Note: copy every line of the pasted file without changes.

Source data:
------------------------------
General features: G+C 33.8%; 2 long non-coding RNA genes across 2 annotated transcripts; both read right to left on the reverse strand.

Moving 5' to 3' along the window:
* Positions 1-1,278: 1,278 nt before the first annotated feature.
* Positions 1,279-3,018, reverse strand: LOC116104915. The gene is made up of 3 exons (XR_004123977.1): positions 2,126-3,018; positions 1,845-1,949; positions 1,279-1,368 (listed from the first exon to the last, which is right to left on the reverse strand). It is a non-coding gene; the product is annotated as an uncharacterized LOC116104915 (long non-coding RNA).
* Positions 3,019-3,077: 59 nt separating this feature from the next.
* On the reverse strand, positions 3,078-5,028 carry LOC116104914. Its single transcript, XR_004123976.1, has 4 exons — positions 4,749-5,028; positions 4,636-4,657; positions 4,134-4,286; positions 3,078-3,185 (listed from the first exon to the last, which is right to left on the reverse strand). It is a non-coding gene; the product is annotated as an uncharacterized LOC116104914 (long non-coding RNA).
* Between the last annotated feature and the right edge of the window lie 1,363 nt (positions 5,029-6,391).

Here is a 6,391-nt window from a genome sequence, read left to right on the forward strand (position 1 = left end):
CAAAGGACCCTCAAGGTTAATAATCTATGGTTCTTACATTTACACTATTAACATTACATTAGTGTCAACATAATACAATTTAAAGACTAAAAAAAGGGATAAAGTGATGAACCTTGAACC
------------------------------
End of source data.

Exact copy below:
General features: G+C 33.8%; 2 long non-coding RNA genes across 2 annotated transcripts; both read right to left on the reverse strand.

Moving 5' to 3' along the window:
* Positions 1-1,278: 1,278 nt before the first annotated feature.
* Positions 1,279-3,018, reverse strand: LOC116104915. The gene is made up of 3 exons (XR_004123977.1): positions 2,126-3,018; positions 1,845-1,949; positions 1,279-1,368 (listed from the first exon to the last, which is right to left on the reverse strand). It is a non-coding gene; the product is annotated as an uncharacterized LOC116104915 (long non-coding RNA).
* Positions 3,019-3,077: 59 nt separating this feature from the next.
* On the reverse strand, positions 3,078-5,028 carry LOC116104914. Its single transcript, XR_004123976.1, has 4 exons — positions 4,749-5,028; positions 4,636-4,657; positions 4,134-4,286; positions 3,078-3,185 (listed from the first exon to the last, which is right to left on the reverse strand). It is a non-coding gene; the product is annotated as an uncharacterized LOC116104914 (long non-coding RNA).
* Between the last annotated feature and the right edge of the window lie 1,363 nt (positions 5,029-6,391).

Here is a 6,391-nt window from a genome sequence, read left to right on the forward strand (position 1 = left end):
CAAAGGACCCTCAAGGTTAATAATCTATGGTTCTTACATTTACACTATTAACATTACATTAGTGTCAACATAATACAATTTAAAGACTAAAAAAAGGGATAAAGTGATGAACCTTGAACC